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Corticosteroid injection is the best treatment in plantar fasciitis if combined with controlled training



Plantar fasciitis is a very common (lifetime incidence ~ 10%) and long-lasting injury with major impact on daily function. Combining corticosteroid injection and physical training (strength training and stretching) was hypothesized to result in a superior effect compared to each treatment separately.


A single blinded randomized controlled superiority trial conducted in 2013–2014 with a 2-year follow-up (end Sept 2016). 123 consecutive patients (20–65 years) referred to two study centers in Denmark: Institute of Sports Medicine, Bispebjerg Hospital, University of Copenhagen and a private rheumatology clinic with symptoms of plantar fasciitis, and ultrasound measured thickness above 4.0 mm were invited. 25 did not fulfill the inclusion criteria (mainly ultrasound criteria) and 8 refused participation. 90 patients were randomized (pulling sealed envelopes) to 3 groups: (1) 3 months strength training and stretching (n = 30), (2) corticosteroid injections with monthly intervals until thickness < 4.0 mm (maximum 3 injections) (n = 31), (3) combination of the two treatments (n = 29). During the 3 months intervention period load reduction was recommended (cushioning shoes and insoles and abstaining from running and jumping). The main outcome was improvement in Pain at function on a 100-mm VAS score and in Foot Function Index (FFI, range 0–230) at 6 months ( Identifier: NCT01994759).


All groups improved significantly over time, but the combination of corticosteroid injection and training (strength training and stretching) had a superior effect at all time points. The mean difference between the combined treatment and training was 40 points in FFI (95% confidence interval (CI) 63–17 points, p < 0.001) and 20 mm for VAS function pain (CI 35–5 mm, p < 0.01). The mean difference between the combined treatment and corticosteroid injections only was 29 points in FFI (CI 52–7 points, p < 0.01) and 17 mm for VAS function pain (CI 32–2 mm, p < 0.05). All differences were clinically relevant.


The best treatment for plantar fasciitis is the combination of corticosteroid injections and training (strength training and stretching). This combined treatment is superior both in the short- and in the longterm. Corticosteroid injections combined with controlled training are recommended as first line treatment in patients with plantar fasciitis.

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The study was funded by the research fund for Danish Practitioner Specialists and Danish Medical Research Council: “Fonden for Faglig udvikling af speciallægepraksis”.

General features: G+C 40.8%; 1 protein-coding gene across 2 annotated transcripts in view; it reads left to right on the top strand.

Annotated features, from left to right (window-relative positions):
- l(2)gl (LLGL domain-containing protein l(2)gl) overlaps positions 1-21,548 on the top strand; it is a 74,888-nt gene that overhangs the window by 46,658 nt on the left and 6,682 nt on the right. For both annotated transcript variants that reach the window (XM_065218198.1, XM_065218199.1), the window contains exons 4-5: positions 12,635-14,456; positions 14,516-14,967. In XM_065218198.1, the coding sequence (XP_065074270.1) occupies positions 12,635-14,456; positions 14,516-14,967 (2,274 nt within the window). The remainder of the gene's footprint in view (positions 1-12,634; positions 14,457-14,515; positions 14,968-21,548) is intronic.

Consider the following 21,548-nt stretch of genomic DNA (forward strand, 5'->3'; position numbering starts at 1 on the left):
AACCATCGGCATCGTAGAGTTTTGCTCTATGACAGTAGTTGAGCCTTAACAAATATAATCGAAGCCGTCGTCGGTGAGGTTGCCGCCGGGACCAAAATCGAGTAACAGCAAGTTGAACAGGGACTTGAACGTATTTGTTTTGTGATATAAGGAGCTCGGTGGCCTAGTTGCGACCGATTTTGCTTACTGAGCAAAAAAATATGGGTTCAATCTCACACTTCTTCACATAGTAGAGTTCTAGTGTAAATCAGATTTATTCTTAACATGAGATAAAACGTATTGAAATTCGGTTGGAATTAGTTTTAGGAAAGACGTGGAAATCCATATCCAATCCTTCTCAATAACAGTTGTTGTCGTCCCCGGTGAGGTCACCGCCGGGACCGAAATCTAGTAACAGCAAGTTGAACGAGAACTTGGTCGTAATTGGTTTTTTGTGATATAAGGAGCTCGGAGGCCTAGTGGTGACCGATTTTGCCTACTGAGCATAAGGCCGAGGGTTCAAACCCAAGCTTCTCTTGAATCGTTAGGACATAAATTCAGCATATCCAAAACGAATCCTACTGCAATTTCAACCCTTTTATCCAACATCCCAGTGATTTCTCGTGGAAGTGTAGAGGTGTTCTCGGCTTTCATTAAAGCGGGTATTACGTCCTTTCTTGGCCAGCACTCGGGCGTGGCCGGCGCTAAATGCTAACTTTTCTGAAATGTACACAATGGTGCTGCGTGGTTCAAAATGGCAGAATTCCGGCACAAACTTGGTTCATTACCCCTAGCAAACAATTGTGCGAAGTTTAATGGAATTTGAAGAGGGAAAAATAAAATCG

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All authors have participated sufficiently in the work to take public responsibility for appropriate portions of the content. FEJ, RBH, SPM and MK have made substantial contributions to conception and design, acquisition of data, analysis and interpretation of data; have been involved in drafting the manuscript and agree to be accountable for all aspects of the work in ensuring that questions related to the accuracy or integrity of any part of the work are appropriately investigated and resolved. FEJ has included all patients, made all the ultrasoundscannings and injected all the corticosteroid injections. RBH took care of the physiotherapist training instructions. NMMC and MHK were blinded evaluators. SPM did all the statistics blinded. All authors have been involved in revising the manuscript critically for important intellectual content and have given final approval of the version to be published.

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The authors declare that they have no competing interests.

Ethical approval

All procedures in this study was in accordance with the Helsinki declaration and approved by the local ethical committee.

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Johannsen, F.E., Herzog, R.B., Malmgaard-Clausen, N.M. et al. Corticosteroid injection is the best treatment in plantar fasciitis if combined with controlled training. Knee Surg Sports Traumatol Arthrosc 27, 5–12 (2019).

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